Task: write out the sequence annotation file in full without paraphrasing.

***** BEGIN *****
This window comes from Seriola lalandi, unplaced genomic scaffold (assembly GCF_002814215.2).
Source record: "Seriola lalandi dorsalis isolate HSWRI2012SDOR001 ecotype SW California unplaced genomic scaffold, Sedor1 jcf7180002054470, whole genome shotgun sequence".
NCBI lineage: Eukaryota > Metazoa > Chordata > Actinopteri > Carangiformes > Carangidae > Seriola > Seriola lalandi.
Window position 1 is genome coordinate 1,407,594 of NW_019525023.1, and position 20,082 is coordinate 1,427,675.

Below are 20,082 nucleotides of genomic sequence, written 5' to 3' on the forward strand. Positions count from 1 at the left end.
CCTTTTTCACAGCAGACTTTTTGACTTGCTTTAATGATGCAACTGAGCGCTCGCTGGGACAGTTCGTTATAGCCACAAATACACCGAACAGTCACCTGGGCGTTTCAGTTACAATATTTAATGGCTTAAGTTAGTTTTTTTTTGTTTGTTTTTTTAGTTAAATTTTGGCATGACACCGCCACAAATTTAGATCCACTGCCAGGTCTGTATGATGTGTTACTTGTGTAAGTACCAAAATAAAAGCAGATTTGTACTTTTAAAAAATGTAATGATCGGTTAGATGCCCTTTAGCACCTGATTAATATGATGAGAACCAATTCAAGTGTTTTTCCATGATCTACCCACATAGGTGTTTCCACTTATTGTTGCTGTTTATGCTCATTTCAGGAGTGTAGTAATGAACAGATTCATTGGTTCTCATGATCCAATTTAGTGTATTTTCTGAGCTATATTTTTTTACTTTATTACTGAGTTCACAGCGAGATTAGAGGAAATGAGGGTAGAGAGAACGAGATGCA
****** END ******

This window comes from Seriola lalandi, unplaced genomic scaffold (assembly GCF_002814215.2).
Source record: "Seriola lalandi dorsalis isolate HSWRI2012SDOR001 ecotype SW California unplaced genomic scaffold, Sedor1 jcf7180002054470, whole genome shotgun sequence".
NCBI lineage: Eukaryota > Metazoa > Chordata > Actinopteri > Carangiformes > Carangidae > Seriola > Seriola lalandi.
Window position 1 is genome coordinate 1,407,594 of NW_019525023.1, and position 20,082 is coordinate 1,427,675.

Below are 20,082 nucleotides of genomic sequence, written 5' to 3' on the forward strand. Positions count from 1 at the left end.
CCTTTTTCACAGCAGACTTTTTGACTTGCTTTAATGATGCAACTGAGCGCTCGCTGGGACAGTTCGTTATAGCCACAAATACACCGAACAGTCACCTGGGCGTTTCAGTTACAATATTTAATGGCTTAAGTTAGTTTTTTTTTGTTTGTTTTTTTAGTTAAATTTTGGCATGACACCGCCACAAATTTAGATCCACTGCCAGGTCTGTATGATGTGTTACTTGTGTAAGTACCAAAATAAAAGCAGATTTGTACTTTTAAAAAATGTAATGATCGGTTAGATGCCCTTTAGCACCTGATTAATATGATGAGAACCAATTCAAGTGTTTTTCCATGATCTACCCACATAGGTGTTTCCACTTATTGTTGCTGTTTATGCTCATTTCAGGAGTGTAGTAATGAACAGATTCATTGGTTCTCATGATCCAATTTAGTGTATTTTCTGAGCTATATTTTTTTACTTTATTACTGAGTTCACAGCGAGATTAGAGGAAATGAGGGTAGAGAGAACGAGATGCA